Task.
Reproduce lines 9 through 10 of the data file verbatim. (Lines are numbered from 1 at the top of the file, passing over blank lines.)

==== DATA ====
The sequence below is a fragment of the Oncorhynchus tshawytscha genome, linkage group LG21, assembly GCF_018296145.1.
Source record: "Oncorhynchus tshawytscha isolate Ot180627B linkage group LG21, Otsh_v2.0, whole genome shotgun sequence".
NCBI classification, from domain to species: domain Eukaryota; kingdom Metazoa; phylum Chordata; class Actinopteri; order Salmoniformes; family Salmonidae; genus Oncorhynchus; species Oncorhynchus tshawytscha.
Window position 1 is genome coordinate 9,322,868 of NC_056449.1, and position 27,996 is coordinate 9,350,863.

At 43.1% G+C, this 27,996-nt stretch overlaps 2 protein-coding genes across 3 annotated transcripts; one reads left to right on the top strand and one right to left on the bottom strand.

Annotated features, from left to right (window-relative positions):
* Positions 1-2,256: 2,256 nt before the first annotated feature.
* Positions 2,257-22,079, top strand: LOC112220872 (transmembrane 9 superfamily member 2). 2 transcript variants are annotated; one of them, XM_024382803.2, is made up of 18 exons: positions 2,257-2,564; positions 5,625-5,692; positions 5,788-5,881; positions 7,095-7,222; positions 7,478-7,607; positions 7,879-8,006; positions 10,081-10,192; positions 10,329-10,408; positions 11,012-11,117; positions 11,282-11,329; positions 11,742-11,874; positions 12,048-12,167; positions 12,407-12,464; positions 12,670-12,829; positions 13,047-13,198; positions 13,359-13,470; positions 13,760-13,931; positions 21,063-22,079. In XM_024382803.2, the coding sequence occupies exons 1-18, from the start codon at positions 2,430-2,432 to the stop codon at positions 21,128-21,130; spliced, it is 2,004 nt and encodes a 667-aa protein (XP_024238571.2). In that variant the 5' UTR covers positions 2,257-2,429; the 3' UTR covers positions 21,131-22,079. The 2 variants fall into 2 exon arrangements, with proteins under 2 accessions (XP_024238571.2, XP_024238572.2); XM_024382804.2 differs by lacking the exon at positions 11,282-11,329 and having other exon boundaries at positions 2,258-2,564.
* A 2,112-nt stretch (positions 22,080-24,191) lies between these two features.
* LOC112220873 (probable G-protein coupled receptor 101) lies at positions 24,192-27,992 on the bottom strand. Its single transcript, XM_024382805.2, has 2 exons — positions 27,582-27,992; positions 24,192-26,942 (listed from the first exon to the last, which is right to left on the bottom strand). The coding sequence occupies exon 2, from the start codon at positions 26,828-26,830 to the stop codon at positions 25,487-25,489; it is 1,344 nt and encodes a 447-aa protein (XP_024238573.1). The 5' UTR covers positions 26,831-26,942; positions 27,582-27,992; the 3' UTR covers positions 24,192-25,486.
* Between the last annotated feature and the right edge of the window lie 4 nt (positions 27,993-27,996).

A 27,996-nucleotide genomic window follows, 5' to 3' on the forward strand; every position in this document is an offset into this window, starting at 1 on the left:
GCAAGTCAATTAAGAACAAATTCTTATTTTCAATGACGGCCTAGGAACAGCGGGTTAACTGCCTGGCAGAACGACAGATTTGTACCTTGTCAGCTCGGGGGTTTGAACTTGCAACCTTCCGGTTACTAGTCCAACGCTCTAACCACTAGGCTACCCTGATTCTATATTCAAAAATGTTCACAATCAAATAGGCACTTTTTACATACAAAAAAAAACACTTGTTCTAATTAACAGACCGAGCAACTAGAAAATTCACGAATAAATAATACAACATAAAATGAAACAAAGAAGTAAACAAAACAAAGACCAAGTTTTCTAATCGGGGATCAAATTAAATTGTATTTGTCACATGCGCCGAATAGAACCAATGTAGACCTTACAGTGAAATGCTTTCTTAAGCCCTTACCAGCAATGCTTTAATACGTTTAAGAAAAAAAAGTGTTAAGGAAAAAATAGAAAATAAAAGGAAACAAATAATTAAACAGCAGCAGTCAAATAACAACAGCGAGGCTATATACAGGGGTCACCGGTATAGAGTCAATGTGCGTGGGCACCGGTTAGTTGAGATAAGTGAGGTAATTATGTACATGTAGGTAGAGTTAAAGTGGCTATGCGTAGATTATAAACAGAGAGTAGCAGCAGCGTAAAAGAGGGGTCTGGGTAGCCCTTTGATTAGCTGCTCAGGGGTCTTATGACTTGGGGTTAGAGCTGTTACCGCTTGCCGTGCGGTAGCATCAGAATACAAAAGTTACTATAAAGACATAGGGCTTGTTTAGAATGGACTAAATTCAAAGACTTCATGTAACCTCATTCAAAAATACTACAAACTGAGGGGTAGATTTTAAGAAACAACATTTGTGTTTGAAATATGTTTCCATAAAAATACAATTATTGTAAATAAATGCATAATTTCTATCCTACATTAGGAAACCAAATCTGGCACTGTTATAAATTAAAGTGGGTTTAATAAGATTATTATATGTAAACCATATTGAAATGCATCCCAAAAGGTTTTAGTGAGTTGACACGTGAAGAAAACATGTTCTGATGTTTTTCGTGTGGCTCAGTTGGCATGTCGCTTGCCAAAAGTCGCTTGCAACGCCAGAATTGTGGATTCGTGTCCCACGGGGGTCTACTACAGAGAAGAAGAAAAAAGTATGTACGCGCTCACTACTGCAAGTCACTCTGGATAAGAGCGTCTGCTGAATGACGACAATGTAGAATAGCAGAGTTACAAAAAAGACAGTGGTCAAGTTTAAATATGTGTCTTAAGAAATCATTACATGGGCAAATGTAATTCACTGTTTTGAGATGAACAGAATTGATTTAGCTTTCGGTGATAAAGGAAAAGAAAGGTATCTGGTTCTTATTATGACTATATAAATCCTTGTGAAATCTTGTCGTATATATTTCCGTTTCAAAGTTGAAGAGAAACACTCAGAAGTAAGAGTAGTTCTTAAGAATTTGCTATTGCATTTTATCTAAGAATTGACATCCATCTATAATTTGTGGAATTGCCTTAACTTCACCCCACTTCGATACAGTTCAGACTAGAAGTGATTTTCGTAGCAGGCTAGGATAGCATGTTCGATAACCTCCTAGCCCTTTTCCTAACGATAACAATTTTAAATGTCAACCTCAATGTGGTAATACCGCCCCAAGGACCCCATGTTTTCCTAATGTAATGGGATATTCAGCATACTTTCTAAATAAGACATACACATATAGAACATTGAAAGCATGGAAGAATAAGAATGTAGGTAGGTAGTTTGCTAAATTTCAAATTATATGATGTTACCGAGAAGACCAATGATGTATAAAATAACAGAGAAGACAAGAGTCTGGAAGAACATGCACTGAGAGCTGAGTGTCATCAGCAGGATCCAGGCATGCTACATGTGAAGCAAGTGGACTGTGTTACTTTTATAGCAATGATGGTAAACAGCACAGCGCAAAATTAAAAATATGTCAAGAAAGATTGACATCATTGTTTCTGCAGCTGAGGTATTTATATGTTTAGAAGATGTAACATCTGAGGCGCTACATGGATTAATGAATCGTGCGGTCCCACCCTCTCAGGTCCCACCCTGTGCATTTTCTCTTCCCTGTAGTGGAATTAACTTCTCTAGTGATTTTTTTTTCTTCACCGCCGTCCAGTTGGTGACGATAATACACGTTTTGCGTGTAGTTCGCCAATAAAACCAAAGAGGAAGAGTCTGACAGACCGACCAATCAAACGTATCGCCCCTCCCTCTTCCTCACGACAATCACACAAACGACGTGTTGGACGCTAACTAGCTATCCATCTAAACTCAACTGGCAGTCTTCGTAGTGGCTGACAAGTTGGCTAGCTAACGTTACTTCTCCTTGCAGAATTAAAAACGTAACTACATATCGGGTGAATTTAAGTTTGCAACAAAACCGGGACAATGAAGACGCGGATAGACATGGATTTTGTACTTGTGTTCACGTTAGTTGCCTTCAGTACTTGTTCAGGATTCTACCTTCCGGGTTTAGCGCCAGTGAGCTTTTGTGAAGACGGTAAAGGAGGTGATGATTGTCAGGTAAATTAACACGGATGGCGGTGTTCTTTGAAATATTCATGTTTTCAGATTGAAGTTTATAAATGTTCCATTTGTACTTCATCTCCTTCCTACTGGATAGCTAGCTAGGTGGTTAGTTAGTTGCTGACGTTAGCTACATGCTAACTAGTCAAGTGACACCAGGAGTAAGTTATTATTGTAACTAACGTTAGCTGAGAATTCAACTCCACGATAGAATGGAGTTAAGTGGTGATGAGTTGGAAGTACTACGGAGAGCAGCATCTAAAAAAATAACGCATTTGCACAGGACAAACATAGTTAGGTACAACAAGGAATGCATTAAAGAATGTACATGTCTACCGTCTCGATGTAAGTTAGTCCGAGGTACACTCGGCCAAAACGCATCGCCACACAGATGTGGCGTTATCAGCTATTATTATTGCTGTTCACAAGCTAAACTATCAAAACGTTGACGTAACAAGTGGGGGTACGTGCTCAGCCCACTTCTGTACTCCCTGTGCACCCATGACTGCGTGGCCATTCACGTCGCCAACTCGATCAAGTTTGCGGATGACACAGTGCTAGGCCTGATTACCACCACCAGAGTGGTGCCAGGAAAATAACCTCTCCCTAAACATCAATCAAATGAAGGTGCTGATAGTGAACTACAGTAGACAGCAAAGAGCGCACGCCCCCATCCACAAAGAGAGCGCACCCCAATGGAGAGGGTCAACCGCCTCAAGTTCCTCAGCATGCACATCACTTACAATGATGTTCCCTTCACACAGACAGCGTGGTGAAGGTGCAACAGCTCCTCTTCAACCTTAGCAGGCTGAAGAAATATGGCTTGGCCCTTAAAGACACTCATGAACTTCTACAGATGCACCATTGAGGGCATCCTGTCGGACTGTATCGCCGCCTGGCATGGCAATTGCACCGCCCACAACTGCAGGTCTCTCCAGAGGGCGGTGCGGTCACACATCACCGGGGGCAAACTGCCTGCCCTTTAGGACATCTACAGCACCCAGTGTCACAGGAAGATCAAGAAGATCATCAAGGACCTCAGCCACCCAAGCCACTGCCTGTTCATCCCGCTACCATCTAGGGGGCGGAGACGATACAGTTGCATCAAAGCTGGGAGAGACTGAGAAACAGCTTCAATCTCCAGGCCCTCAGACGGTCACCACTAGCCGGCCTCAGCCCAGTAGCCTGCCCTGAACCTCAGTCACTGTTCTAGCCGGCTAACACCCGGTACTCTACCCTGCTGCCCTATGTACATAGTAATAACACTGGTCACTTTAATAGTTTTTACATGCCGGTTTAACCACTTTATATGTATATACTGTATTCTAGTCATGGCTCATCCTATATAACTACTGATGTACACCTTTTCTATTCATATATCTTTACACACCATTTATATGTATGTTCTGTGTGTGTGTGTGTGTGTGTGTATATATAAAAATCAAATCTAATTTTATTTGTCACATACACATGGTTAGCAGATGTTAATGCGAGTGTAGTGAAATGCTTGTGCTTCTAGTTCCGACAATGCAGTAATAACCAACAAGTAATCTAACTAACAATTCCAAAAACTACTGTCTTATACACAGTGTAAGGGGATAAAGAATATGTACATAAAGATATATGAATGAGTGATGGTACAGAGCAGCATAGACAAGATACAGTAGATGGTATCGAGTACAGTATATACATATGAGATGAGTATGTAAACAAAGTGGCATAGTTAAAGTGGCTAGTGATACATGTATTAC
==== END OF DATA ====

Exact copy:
* A 2,112-nt stretch (positions 22,080-24,191) lies between these two features.
* LOC112220873 (probable G-protein coupled receptor 101) lies at positions 24,192-27,992 on the bottom strand. Its single transcript, XM_024382805.2, has 2 exons — positions 27,582-27,992; positions 24,192-26,942 (listed from the first exon to the last, which is right to left on the bottom strand). The coding sequence occupies exon 2, from the start codon at positions 26,828-26,830 to the stop codon at positions 25,487-25,489; it is 1,344 nt and encodes a 447-aa protein (XP_024238573.1). The 5' UTR covers positions 26,831-26,942; positions 27,582-27,992; the 3' UTR covers positions 24,192-25,486.